When Daniel was 13-years-old, he was inspired to become a pilot while riding with his Dad on heavily congested US Hwy 19 in Pinellas County. A friend of his Dad’s, George Hunt, was a real estate developer and would fly a helicopter back and forth to check on jobs. Daniel observed George’s helicopter while they were stuck in traffic and thought to himself how nice it would be to fly above the gridlock below. 

Daniel obtained his pilot certification when he was 25 years old and has over 13,000 flight hours. He is fascinated by aviation and if he had a magic wand, he’d love to fly business aircraft and helicopters. His aviation mentors are pilots Gene Price and Jim Anderson who both influenced his love of flying.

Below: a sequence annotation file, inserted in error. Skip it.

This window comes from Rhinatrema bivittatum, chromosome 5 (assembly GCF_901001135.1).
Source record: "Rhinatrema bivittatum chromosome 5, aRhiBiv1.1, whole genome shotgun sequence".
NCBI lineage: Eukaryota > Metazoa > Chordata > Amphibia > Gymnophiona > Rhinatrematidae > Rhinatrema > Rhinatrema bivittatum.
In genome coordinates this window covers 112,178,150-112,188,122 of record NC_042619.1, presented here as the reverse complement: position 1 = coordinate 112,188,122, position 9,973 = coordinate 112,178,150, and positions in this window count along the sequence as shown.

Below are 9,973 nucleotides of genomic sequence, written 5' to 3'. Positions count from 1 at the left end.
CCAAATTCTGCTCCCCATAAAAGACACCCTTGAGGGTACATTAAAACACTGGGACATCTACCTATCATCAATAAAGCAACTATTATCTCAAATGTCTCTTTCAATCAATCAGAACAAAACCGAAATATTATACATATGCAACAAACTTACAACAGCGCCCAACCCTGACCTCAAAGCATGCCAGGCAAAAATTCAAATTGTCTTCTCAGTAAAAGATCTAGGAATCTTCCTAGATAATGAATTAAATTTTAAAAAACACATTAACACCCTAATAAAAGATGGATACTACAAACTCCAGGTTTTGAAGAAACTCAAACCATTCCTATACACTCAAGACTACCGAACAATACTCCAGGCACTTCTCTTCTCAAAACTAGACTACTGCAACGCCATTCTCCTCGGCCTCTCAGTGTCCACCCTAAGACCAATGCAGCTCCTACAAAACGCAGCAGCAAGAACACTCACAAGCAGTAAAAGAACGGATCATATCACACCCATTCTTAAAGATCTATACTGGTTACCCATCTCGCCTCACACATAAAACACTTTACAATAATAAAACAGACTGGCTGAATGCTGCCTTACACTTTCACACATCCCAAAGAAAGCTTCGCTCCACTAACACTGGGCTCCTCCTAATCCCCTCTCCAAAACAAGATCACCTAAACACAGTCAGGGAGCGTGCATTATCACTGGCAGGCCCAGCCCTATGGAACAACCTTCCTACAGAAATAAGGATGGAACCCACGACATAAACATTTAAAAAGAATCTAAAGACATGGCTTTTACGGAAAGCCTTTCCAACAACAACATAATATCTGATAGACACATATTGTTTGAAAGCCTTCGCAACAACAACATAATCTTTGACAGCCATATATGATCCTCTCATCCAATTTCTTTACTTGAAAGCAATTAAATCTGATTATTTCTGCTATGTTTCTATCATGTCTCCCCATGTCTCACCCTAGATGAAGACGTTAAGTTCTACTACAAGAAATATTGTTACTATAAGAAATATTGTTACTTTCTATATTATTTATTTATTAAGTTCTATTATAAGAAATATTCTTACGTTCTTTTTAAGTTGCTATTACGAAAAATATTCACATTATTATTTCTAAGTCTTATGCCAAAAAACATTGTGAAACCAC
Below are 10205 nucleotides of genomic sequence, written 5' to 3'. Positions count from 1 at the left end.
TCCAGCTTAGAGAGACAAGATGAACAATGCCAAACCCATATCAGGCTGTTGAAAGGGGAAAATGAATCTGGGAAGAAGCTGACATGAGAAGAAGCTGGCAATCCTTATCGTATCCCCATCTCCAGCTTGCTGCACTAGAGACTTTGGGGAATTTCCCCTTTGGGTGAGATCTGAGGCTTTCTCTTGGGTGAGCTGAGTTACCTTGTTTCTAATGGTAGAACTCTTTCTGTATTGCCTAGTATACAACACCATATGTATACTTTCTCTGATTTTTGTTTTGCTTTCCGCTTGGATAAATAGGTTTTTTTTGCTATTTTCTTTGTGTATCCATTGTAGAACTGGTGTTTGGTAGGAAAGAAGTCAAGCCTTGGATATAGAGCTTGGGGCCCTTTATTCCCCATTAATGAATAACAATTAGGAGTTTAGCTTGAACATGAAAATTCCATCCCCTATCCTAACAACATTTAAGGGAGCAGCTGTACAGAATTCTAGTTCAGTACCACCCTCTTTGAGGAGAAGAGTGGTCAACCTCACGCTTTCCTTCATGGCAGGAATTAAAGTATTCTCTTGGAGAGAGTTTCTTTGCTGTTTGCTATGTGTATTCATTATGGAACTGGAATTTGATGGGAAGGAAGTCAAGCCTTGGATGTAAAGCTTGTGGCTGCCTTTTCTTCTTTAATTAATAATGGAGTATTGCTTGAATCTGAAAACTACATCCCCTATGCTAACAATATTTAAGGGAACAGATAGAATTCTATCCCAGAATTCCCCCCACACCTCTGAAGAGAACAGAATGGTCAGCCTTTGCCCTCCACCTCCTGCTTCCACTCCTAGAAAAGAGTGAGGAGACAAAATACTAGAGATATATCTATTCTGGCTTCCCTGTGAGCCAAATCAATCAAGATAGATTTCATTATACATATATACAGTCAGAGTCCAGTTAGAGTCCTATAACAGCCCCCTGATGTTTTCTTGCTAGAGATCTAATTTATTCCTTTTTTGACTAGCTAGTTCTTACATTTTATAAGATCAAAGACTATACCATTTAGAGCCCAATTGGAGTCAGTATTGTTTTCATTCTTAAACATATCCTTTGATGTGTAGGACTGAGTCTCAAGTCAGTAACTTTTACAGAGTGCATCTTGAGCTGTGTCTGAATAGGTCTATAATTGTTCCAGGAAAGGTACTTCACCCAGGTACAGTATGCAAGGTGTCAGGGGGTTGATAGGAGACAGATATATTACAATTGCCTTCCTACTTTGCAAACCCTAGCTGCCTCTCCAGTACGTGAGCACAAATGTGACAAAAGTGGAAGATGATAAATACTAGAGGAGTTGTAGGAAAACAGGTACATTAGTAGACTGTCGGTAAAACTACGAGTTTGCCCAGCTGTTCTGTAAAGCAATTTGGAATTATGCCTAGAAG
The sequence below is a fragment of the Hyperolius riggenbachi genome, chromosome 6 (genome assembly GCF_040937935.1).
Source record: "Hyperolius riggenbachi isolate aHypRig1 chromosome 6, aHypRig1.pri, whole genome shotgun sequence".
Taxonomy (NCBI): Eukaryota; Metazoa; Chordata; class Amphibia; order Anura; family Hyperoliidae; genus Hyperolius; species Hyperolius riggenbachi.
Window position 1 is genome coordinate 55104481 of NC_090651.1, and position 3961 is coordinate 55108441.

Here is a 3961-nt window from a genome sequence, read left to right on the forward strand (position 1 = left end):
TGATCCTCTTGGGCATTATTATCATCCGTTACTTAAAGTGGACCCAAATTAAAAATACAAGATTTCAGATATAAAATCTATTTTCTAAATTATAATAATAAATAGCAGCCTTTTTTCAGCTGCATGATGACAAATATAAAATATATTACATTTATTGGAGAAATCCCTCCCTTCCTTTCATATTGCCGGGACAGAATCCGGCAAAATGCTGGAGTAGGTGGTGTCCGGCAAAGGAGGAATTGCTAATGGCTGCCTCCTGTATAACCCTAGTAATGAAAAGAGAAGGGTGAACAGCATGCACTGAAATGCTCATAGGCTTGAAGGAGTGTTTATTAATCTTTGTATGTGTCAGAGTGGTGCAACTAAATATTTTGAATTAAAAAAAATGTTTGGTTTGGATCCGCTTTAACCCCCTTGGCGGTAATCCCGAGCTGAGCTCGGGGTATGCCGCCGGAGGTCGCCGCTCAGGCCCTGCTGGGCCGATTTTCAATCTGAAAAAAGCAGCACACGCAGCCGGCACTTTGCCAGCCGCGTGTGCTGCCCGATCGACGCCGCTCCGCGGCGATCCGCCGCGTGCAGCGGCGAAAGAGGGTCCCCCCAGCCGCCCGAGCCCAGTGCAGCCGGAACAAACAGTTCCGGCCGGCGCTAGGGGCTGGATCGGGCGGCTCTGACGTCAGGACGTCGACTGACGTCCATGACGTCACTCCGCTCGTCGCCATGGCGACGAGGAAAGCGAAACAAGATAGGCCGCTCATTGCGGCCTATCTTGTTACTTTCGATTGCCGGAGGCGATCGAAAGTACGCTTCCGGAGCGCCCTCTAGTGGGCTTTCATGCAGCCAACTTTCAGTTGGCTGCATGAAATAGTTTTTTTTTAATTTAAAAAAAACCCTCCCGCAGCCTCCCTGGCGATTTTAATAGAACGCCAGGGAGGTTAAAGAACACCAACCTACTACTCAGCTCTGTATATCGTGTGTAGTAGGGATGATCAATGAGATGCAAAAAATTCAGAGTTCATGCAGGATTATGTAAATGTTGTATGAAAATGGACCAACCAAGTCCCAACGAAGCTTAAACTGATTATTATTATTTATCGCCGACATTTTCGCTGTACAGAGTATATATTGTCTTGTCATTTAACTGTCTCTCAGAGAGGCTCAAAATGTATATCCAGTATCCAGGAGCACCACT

Daniel’s favorite quote is “I’d rather be on the ground wishing I was up in the air, than in the air wishing I was on the ground.”

In his free time, Daniel performs under the stage name of Sultan Fuego - The Man Immune to Pain. He various side show acts include The Human Blockhead, The Strongman Steel Rod Bending and The Human Volcano breathing fire.

As his ultimate act for humanity, Daniel has achieved the incredible milestone of 100+ gallons of blood and platelets donations saving lives. Daniel is truly a hero!" Interview by Angye Fox

From eBlast, August 2022

Daniel Funk